Friday, July 23, 2010

Rivalries -- the Big East vs the Atlantic 10

The Untelevised Conference Challenge
Made for television power conference "challenges" have, along with early season invitational tournaments and one-shot TV-initiated match-ups, become popular media events that break up the monotony of the diet of out conference games in which an "above the red line" host pummels a "below the red line" visitor, and then settles the penalty clause for breaking the NCAA-mandated home-away contract.

The rivalry between the Atlantic 10 Conference and the Big East Conference, is unusual. True, the foot prints do not match exactly, but those footprints do contain a large overlap -- one that starts in New England at the shores of the Atlantic Ocean, south to the Appalachian coal fields, northwest to the Great Lakes and west to the shores of the Mississippi. The schools within that overlap, 27 of the 30 member schools, loosely share a common history. The six schools west of the confluence of the Monongahela and Allegheny Rivers have all shared at least one common conference affiliation in the past 50 years. In the Northeast, where schools did not affiliate until the final ascendence of the NCAA over the NIT in the mid 1970s, basketball rivalries, independently and individually scheduled, stretched through the decades. Villanova and Duquesne, two schools who have not met since 1994, played 49 games in the 60 years preceding seasons. Often these rivalries started as "bragging right" affairs. Philadelphia's Big 5 Series, dating to the mid 1950s, pits La Salle, Saint Josephs's, Temple and Villanova in an annual round robin. The Crosstown Shootout between Cincinnati and Xavier, a series dating back 1927-28, became an annual event in 1945-46. Three of the two conference's four New England members played in the now defunct Yankee Conference, while the fourth school, Providence College, independently scheduled the other three going back to the earliest days of the Friar's program (1920 - 1932). And the annual round robin series between Duquesne, Pitt and West Virginia dates to the mid 1970s. In the 2010 season the conferences scheduled 23 games, played between 27 of the two conferences 30 members.

For Those Too Busy for the Details...
Big East schools held a 17-6 (0.736) margin this season. For the games Big East schools won, the average winning margin was 12.6 points; for games won by the Atlantic 10 school, the winning margin was 8.2. The Big East's winning percentage may seem large, but consider it is well below the 0.850 winning percentage Red Line defined by the Mid-Majority's Kyle Whelliston. The Red Line (which can, as defined by Whelliston, change over time...but likely won't change much) is a line of demarcation -- members of those conferences above the Red Line compiled a winning percentage greater than 85% (0.870 in 2009) over teams from those conferences below the Red Line. Money, TV exposure and branding, as suggested by Whelliston, have played a (large) role in the demarcation. But the line itself refers to a result tallied on the court, not size, nor football affiliation, nor budgets.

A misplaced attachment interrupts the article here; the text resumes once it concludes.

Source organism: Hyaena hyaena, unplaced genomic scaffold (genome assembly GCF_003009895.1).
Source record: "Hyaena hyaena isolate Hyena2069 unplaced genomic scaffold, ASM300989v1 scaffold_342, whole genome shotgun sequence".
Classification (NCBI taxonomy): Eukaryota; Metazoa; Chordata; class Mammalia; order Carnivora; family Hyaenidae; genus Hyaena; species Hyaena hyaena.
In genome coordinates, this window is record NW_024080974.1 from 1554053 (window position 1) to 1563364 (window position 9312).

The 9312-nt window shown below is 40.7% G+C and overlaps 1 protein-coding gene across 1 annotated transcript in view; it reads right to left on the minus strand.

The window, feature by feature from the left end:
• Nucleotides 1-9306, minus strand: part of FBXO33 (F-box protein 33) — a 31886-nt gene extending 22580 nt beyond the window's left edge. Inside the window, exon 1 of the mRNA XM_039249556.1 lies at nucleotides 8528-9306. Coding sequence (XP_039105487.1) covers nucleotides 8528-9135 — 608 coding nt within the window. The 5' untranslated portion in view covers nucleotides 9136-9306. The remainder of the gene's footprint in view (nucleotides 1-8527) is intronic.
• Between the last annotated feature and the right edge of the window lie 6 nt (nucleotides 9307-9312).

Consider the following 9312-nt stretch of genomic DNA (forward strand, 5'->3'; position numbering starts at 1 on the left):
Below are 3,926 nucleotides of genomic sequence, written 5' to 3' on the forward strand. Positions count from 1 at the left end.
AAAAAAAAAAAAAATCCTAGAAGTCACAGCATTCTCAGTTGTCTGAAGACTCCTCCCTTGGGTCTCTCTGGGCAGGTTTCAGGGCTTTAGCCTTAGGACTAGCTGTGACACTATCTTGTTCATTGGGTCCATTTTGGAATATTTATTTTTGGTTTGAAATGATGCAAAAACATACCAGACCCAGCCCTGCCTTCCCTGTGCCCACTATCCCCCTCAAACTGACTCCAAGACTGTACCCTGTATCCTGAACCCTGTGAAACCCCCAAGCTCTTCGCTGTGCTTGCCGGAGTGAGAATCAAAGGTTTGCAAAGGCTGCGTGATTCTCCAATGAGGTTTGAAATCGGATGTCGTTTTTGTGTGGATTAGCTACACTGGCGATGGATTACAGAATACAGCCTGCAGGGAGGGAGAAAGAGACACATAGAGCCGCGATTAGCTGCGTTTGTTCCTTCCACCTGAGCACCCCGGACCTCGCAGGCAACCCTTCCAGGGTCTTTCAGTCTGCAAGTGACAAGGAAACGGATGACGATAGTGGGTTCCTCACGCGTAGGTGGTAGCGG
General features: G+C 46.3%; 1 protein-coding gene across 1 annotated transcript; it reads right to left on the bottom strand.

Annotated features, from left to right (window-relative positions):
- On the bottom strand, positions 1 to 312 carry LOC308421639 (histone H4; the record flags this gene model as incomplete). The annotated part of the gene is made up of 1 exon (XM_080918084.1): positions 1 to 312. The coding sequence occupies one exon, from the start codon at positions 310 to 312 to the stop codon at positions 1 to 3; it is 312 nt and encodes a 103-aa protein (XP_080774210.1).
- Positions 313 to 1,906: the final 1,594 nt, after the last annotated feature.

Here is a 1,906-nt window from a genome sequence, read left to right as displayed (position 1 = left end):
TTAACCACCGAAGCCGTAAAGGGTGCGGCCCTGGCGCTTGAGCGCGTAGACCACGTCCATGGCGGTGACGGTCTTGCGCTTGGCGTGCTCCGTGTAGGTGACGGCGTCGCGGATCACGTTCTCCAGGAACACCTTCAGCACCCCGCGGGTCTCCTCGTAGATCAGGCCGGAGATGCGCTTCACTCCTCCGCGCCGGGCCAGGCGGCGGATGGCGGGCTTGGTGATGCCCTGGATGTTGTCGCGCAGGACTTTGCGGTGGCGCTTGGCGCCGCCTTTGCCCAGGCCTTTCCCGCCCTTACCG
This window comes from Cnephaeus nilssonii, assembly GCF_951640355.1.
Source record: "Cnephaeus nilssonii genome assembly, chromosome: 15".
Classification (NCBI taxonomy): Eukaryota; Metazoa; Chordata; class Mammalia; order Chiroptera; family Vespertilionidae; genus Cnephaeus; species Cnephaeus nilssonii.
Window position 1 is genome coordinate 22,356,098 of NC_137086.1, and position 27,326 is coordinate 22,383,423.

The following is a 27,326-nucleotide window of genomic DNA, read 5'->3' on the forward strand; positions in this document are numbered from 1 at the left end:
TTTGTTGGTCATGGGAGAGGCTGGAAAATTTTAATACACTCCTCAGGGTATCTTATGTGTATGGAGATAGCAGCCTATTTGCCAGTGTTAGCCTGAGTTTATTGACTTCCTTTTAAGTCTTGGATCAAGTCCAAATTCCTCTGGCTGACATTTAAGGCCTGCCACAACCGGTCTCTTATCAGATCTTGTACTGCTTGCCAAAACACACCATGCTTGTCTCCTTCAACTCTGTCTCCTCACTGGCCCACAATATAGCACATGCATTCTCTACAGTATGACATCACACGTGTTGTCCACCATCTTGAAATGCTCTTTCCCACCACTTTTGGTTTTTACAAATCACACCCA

Individual Standings
The record for teams by conference...

Big East Teams (14/16)
Cincinnati010.000Crosstown Shootout
Notre Dame101.000
Seton Hall110.500
St. John's301.000
Villanova410.800Big 5 = 3 games
West Virginia101.000Duquesne
1760.7390.131 < 0.870

While the Crosstown Shootout, the Duquesne-Pittsburgh-WVU Series and Philadelphia's City Series are annual events, they account for only six of the 23 scheduled games. Of the remaining 17, four were invitational tournament-arranged match-ups. The others, 13 of 23 (56.5%), were individually scheduled games. As the total number of games played (23) suggests, few, only four this season, played more than a single game against an A10 team. Villanova's commitment to the Big 5 guarantees the 'Cats will see at least three A10 teams each season, but a combination of invitational tournament commitments and individually schedule contracts means the number of A10 meetings will rarely be less than four. The Atlantic 10 standings are not quite the mirror one might expect...

Atlantic 10 Teams (13/14)
Charlotte101.000at Louisville!
Dayton010.000PR Shootout Tour.
George Washington010.000
La Salle010.000
Rhode Island101.000vs. Providence
Saint Joseph's020.000
St. Bonaventure020.000
St. Louis010.000

Unlike the Big East membership, more than half (8/14 -- 57.1%) of the A10 membership did play multiple games with Big East teams. That the two A10 teams that seemed to be competitive with their Big East counterparts in multiple match-ups turned out to be Temple and Xavier should be no surprise. Both received 2010 NCAA bids and were awarded seeds higher than #8 (the tournament mid-point).

A Few Thoughts